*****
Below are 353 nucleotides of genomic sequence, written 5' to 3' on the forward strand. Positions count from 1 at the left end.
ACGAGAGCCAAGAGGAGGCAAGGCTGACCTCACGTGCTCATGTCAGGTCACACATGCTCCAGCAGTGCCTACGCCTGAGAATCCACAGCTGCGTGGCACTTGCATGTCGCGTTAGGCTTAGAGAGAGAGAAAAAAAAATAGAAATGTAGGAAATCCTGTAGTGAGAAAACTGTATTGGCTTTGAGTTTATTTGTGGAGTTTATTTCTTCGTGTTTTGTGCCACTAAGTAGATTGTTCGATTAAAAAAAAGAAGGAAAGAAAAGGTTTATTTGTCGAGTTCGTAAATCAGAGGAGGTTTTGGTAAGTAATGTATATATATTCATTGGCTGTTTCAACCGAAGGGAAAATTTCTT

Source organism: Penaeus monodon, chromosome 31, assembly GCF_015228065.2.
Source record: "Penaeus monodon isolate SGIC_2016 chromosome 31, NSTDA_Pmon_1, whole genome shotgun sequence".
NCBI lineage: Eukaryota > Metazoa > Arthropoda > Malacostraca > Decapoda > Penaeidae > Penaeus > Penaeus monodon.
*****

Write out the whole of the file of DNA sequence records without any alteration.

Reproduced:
Below are 353 nucleotides of genomic sequence, written 5' to 3' on the forward strand. Positions count from 1 at the left end.
ACGAGAGCCAAGAGGAGGCAAGGCTGACCTCACGTGCTCATGTCAGGTCACACATGCTCCAGCAGTGCCTACGCCTGAGAATCCACAGCTGCGTGGCACTTGCATGTCGCGTTAGGCTTAGAGAGAGAGAAAAAAAAATAGAAATGTAGGAAATCCTGTAGTGAGAAAACTGTATTGGCTTTGAGTTTATTTGTGGAGTTTATTTCTTCGTGTTTTGTGCCACTAAGTAGATTGTTCGATTAAAAAAAAGAAGGAAAGAAAAGGTTTATTTGTCGAGTTCGTAAATCAGAGGAGGTTTTGGTAAGTAATGTATATATATTCATTGGCTGTTTCAACCGAAGGGAAAATTTCTT

Source organism: Penaeus monodon, chromosome 31, assembly GCF_015228065.2.
Source record: "Penaeus monodon isolate SGIC_2016 chromosome 31, NSTDA_Pmon_1, whole genome shotgun sequence".
NCBI lineage: Eukaryota > Metazoa > Arthropoda > Malacostraca > Decapoda > Penaeidae > Penaeus > Penaeus monodon.